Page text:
Surfing has emerged from ancient roots to become a twenty-first century phenomenon – an ‘alternative’ sport, lifestyle and art form with a global profile and ever-increasing numbers of participants. Drawing on popular surf culture, academic literature and the analytical tools of social theory, this book is the first sustained commentary on the contemporary social and cultural meaning of surfing.
Core themes of mind and body, emotions and identity, aesthetics, style, and sensory experience are explored through a variety of topics, and particular attention is paid to:
* evolving perceptions of the sea and the beach
* the globalization of surfing
* surfing as a subculture and lifestyle
* the embodiment and gendering of surfing.
Surfing and Social Theory is an original and theoretically rigorous text that sets the agenda for future work in this area. Along with the Surf Science courses now appearing in universities around the world, this text provides students and researchers in sport, sociology, culture and geography with a new perspective and a thought-provoking text.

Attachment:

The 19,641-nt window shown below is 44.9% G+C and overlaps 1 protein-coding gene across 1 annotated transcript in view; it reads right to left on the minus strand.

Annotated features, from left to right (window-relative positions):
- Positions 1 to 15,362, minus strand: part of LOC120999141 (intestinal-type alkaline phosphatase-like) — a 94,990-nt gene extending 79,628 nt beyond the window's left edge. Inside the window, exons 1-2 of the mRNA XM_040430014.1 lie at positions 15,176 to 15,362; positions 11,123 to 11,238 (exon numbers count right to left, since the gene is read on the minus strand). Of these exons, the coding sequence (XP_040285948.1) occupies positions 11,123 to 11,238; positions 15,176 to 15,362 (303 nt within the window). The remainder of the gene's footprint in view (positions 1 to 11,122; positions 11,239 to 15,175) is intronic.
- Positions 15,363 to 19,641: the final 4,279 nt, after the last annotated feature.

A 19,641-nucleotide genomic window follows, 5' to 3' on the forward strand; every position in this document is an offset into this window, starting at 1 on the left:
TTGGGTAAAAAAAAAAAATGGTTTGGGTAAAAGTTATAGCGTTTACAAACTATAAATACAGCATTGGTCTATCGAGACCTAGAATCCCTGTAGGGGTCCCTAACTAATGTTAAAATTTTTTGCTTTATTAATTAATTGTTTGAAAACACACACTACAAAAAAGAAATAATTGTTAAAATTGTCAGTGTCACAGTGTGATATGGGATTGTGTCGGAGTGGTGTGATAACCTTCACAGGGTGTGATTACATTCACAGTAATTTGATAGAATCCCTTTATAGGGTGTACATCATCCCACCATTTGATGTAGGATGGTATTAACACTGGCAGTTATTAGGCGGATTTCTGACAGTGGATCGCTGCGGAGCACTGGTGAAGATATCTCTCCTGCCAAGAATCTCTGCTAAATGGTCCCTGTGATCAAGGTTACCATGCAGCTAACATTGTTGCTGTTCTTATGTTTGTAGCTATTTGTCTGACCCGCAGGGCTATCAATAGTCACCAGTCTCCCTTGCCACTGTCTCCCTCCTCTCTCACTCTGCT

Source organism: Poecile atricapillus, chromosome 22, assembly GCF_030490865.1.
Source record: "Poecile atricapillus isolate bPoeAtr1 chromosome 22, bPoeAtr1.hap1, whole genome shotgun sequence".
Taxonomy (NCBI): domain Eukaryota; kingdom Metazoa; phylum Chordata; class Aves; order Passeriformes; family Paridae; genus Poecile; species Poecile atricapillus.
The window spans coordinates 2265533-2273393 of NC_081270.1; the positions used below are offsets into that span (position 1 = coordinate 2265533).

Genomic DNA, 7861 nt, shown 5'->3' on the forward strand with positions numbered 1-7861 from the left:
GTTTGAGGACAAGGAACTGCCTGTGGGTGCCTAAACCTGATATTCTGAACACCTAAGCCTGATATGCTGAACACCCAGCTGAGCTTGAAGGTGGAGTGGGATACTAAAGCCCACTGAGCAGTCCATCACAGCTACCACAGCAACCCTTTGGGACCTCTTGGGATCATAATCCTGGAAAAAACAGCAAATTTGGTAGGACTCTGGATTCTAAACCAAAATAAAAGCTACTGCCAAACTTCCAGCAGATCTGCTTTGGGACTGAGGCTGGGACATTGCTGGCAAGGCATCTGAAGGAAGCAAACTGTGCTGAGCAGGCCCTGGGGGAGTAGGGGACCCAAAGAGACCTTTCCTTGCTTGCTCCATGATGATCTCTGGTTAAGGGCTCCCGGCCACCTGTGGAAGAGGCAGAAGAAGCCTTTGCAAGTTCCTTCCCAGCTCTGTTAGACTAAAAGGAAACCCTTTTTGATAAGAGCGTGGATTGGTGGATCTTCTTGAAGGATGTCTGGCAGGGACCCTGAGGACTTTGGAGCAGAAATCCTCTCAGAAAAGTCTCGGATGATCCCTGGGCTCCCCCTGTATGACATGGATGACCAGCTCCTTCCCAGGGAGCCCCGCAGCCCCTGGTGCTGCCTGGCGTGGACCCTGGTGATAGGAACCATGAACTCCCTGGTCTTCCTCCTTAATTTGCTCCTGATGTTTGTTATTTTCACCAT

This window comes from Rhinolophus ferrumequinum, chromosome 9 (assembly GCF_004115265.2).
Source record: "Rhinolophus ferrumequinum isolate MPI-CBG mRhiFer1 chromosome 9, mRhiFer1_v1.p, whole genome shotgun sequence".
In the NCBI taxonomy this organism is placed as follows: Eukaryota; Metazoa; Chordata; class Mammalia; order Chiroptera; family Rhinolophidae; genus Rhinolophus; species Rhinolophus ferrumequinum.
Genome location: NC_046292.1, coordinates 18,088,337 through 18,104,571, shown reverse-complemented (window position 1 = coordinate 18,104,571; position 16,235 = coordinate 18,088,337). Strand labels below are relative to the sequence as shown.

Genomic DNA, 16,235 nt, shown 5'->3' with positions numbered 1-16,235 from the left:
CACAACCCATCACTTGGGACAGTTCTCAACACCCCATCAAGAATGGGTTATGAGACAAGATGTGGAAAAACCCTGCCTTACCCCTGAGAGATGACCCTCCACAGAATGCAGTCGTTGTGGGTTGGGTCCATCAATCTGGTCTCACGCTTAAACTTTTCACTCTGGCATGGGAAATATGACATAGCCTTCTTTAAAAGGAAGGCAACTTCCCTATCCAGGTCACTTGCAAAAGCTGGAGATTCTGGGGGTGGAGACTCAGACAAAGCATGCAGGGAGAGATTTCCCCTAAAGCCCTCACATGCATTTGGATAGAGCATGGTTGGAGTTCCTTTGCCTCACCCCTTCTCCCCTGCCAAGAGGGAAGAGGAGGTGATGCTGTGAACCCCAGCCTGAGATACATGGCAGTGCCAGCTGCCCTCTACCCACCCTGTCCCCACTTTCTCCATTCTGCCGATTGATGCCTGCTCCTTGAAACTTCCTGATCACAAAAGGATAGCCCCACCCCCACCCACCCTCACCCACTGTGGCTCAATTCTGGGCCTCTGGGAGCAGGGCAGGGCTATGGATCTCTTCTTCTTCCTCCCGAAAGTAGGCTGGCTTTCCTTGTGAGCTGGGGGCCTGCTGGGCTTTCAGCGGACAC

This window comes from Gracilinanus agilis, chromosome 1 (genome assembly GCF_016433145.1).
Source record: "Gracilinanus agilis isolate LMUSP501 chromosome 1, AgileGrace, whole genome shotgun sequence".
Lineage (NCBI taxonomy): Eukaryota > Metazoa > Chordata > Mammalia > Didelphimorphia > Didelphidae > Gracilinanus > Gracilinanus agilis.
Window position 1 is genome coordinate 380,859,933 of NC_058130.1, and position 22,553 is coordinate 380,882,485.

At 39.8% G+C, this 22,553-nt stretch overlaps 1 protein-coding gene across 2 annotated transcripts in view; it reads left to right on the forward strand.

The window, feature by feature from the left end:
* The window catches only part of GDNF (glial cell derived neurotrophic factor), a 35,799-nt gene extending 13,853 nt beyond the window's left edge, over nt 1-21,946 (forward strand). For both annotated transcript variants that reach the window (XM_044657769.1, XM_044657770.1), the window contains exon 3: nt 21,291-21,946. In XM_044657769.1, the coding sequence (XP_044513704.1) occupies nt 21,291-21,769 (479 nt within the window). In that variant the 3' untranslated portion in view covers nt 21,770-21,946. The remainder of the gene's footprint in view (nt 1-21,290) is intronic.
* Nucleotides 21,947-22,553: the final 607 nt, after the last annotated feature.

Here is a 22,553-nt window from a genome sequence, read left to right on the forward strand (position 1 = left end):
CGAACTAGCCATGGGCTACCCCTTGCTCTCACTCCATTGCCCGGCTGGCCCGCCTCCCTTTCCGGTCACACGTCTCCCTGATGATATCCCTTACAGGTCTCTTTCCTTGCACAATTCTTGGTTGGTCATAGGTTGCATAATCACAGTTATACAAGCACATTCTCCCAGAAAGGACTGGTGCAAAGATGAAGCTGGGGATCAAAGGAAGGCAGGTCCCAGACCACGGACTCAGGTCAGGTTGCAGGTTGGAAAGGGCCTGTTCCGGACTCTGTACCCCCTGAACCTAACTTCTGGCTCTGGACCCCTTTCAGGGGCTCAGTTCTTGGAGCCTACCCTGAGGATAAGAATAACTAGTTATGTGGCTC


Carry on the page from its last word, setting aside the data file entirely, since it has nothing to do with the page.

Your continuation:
Table of Contents
2 THE ENCHANTED SEA: THE EVOLVING PERCEPTIONS
OF THE SEA, COASTSCAPE AND BEACH
3 THE NARRATIVE HISTORY AND GLOBALIZATION OF SURFING
4 SURFING AS SUBCULTURE AND LIFESTYLE
5 GENDERING THE WAVES: SURFING IN THE GENDER ORDER AND THE
GENDER ORDER ON SURFING
6 SURFING AND SURFED BODIES: THE EMBODIMENT OF SURFING
7 THE EXPERIENCE OF SURFING
8 CONCLUSION AND RESEARCH DIRECTIONS
Nick Ford is Senior Lecturer in geography at the University of Exeter, UK. He is a lifelong surfer.
David Brown is Lecturer in the sociology of sport and physical culture in the School of Sport and Health Sciences at the University of Exeter, UK. His research focuses on qualitative socio-cultural understandings of the body, the self and society in sport and physical culture.
"Surfing and Social Theory far exceeds Nick Ford and David Brown’s modest goal of contributing to the burgeoning area of surfing studies. This text will define the subject for a very long time. Sport sociologists should also look at the book as a potential template for analyzing individual sports as complex multidimensional and embodied phenomena, and even as an embryonic model for a fresh theoretical synthesis of the field. In this regard Surfing and Social Theory is replete with intriguing suggestions and ideas." – Douglas Booth, Sociology of Sport Journal.